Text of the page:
A Resolution



As you may or may not have noticed, I had taken a hiatus from blogging. Not because I‘ve given up on writing – far from it, I write all the time. At first, I think it was due to having too many other things to work on, and then it developed into a feeling of rustiness.  I had waited too long and I couldn’t get back into it. To top it all off, I was wondering what in the world I had to say that would interest people. Thus, my hiatus.  But, I feel guilty about my laziness. I believe that blogging and maintaining a presence is important for my writing.

So, on that note, I’ve decided to turn over a new leaf. I’m too late to make a New Year’s Resolution, so I will make a Mother’s Day Resolution.

I resolve to take up blogging again, and I won’t tear my hair out worrying about what’s interesting. I will write about what’s important to me at that time.

This weekend we celebrate Mother’s Day. I always find it difficult to accept that I should be the recipient of good wishes on such a day, even though I’ve been a member of the club for over twenty-three years. There are those who have gone before me, and continue to go before me, that are more deserving. My mother passed away several years ago, but my mother-in-law continues to impress people with her energy, good cheer, and resourcefulness.

But all parents, whether mother or father, are deserving. It`s an important job which affects every aspect of your existence. And, the contract doesn’t come to an end when the children reach the age of eighteen.  It’s a lifetime commitment and sometimes it becomes even more difficult and more important and more heart-wrenching as they grow older, or maybe we’re just less able to handle the stress as we grow older.

So, even though it’s nice to have a day to celebrate mothers in particular (and it gives us an excuse to get together for a meal, some chatter, and a few laughs) the joys and the challenges are a daily occurrence and one I wouldn’t trade for the world. I know there are a lot of mothers who would agree with me on that point. Enjoy your day!

Now if I can just remember how to post this…

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A Wish

I finally have a day at home where I don’t have to overindulge – a day that I can put my feet up and share a few thoughts.
Over the past few days, we had our celebrations with both sides of the family, which involved a lot of eating, drinking and be merrying, and I have to say it’s been a great holiday season for us so far. We received an early and very welcome Christmas gift when our oldest daughter, Rachel, arrived home on December 6th, all the way from Whistler, B.C., without spilling the beans. What a surprise! And what a thrill to have her here for the holidays after two years away.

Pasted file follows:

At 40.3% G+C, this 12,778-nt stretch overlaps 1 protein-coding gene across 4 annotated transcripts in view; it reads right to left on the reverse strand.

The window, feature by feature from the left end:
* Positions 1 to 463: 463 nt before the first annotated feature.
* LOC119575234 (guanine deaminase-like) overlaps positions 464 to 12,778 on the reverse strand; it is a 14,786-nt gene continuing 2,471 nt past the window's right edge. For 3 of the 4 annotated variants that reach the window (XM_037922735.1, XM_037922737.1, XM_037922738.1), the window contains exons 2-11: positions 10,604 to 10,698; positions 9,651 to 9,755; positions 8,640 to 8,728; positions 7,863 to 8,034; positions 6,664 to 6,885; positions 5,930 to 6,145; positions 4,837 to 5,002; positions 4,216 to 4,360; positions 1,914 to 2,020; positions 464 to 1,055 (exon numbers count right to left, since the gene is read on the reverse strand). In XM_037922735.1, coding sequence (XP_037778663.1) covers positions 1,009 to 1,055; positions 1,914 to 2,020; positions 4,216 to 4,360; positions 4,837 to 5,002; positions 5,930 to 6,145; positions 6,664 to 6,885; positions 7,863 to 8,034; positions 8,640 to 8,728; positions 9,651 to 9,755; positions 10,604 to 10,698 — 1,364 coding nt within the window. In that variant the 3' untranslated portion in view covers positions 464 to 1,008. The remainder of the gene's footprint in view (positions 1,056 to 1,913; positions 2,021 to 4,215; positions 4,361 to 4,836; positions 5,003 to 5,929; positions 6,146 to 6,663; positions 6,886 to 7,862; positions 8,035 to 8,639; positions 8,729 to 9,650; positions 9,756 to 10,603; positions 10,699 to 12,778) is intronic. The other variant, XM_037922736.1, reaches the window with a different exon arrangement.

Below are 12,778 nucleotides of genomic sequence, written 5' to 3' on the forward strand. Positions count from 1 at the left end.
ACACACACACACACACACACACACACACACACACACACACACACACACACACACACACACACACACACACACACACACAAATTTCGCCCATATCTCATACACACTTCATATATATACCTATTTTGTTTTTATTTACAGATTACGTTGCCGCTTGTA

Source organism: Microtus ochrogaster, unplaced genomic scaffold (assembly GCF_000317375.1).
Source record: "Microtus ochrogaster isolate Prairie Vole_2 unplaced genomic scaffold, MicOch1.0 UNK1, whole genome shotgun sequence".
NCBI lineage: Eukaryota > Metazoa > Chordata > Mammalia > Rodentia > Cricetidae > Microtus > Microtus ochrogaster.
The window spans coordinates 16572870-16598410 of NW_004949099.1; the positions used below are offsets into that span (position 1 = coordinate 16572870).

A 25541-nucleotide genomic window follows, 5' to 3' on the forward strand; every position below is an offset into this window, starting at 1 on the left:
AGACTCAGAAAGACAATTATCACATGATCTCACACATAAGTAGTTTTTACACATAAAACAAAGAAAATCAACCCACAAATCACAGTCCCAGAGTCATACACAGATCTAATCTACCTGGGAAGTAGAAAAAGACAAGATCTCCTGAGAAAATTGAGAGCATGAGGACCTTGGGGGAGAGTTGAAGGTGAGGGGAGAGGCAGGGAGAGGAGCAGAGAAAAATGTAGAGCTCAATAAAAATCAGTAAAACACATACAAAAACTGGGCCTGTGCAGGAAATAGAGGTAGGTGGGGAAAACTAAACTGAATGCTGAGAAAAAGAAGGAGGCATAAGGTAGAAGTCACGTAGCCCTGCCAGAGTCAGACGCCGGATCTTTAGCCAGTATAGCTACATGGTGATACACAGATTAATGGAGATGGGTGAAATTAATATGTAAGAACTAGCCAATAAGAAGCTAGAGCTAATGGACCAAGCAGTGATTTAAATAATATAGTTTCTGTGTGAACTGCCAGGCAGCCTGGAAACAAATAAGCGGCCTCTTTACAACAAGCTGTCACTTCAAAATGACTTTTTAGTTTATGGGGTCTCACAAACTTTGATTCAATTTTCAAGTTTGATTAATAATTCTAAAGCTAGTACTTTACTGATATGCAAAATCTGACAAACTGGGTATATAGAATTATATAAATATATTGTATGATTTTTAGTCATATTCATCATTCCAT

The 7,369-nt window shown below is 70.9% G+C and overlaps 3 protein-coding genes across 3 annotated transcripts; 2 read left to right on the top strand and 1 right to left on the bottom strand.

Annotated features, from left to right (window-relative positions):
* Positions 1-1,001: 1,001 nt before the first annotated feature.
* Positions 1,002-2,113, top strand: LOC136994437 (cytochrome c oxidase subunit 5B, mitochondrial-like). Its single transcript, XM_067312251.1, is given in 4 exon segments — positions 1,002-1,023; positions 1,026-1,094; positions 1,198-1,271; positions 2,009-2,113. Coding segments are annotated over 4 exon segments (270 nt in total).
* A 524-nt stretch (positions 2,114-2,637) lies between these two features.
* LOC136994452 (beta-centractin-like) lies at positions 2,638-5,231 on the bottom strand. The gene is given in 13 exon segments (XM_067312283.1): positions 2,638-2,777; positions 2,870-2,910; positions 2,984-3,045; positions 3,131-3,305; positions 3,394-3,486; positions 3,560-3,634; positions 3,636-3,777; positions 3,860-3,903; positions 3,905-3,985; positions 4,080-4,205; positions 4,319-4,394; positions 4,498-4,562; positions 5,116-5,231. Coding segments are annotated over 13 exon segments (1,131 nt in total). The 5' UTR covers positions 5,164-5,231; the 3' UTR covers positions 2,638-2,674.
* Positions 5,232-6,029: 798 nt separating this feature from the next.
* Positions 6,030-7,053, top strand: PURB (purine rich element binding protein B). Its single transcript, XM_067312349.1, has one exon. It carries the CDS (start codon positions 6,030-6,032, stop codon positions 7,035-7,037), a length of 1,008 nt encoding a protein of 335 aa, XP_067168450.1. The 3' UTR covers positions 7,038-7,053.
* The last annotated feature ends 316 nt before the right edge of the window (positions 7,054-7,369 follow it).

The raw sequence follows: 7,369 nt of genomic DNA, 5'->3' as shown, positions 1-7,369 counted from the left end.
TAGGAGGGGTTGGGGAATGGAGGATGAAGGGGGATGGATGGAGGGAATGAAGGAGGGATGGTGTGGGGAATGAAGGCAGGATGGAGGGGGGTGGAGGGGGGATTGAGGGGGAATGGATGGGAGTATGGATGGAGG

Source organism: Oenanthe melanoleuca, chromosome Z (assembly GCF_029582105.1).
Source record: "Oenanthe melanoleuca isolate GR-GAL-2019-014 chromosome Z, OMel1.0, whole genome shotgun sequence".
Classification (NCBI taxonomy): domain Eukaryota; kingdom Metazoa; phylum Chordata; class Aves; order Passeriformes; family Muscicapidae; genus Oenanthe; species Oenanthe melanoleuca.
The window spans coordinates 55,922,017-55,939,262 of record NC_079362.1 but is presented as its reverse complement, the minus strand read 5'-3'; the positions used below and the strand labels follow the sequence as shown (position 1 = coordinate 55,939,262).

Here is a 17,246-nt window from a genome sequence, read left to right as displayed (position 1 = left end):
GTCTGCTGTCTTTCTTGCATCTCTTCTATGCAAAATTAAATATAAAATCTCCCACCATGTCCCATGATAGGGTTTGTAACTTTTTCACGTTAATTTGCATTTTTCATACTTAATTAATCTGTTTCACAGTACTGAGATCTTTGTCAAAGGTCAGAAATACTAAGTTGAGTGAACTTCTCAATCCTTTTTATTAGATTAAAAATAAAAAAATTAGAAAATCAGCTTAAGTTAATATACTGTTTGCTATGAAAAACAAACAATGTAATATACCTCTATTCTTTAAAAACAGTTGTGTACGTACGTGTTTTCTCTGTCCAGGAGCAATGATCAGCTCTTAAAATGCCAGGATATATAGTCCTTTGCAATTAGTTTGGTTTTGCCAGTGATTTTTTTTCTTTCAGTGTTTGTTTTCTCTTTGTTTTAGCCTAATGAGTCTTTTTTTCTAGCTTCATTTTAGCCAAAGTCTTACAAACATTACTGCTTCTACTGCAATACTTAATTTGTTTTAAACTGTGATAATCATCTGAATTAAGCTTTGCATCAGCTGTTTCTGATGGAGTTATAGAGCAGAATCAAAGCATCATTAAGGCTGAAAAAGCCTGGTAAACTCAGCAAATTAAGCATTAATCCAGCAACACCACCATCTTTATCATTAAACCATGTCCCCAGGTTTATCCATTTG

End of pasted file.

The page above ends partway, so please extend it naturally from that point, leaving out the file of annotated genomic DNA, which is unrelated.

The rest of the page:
On my husband’s side of the family, all the cousins were present and accounted for, something we haven’t experienced for five years. And we had a wonderful new addition to the family with the first great-grandchild for my mother-in-law.

We are very fortunate, and I think that’s something we shouldn’t take for granted. The past year was not easy for many people. I’m astonished at how many families I know who lost loved ones, particularly in the past couple of months. All of those families are struggling to face a holiday season with an important person missing. And, they will have a year of ‘firsts’ ahead of them. I know from past experience how difficult that can be.
I also know a couple of people who experienced serious injury and sickness in the past few months. For them, they have a long road of recovery ahead.
So, I have a wish for 2017.
I wish the people who have suffered loss to have the strength to get through the year of ‘firsts’. I wish those who are injured or sick to hold on tightly to their determination to be well again. I wish those who haven’t suffered difficulties in the recent past to think about those who have, and to have compassion and understanding for them.
And to everyone, I wish a year full of happy surprises and continued blessings.
P.S. Please forgive my multiple wishes when I promised only one.

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The simpler things

Sometimes it takes a small crisis to make you appreciate the simpler things in life. Thursday of last week, our little town of St-Gabriel-de-Valcartier was hit by a heavy snowfall. It wasn’t really the quantity of snow that was heavy, although it was nothing to sneeze at, but it was the actual cumulative weight of the wet flakes which caused the problems.

One of the advantages of living in our area is the abundance of large beautiful trees, but when the branches of those trees are weighed down by snow, they cause havoc with the electrical wires, and that’s exactly what happened. At 7:00 a.m. Thursday morning, most of the municipality lost its electrical power. Hydro-Quebec  called in reinforcements from other cities to help with the problem which affected tens of thousands of homes in the region.

Off and on during that first day, power would be restored to some homes and not to others. Our own place was 13 hours without power on Thursday. It came back on for four hours, only to go off and remain off for another 37 hours, until Saturday afternoon.

Yes, it got a little cold in the house, and yes, I was concerned for the food in our fridge and freezer, but I think the benefits I reaped were more plentiful than the inconveniences.

First of all, Brianna, our nineteen-year-old, went shopping with me on the Friday evening, to make a dent in our Christmas shopping, and a good dent we made. When we got home, we dressed in our warmest pyjamas while my husband built a fire in the fireplace. Soon, Brianna and I were cuddled up on the sofa in front of the fire, looking through cookbooks and planning some Christmas baking. And, we each grabbed a sofa and slept there through the night.

The next morning, we couldn’t waste time on electronics. We couldn’t vacuum, or do laundry, or cook. So, we decorated the Christmas tree and the rest of the house. We wrapped presents, and we joked and we planned. In other words, we spent quality time together, doing things which would have been lost in all the usual weekend rush to do the jobs we can’t do during the week. There was time enough to take care of that later on.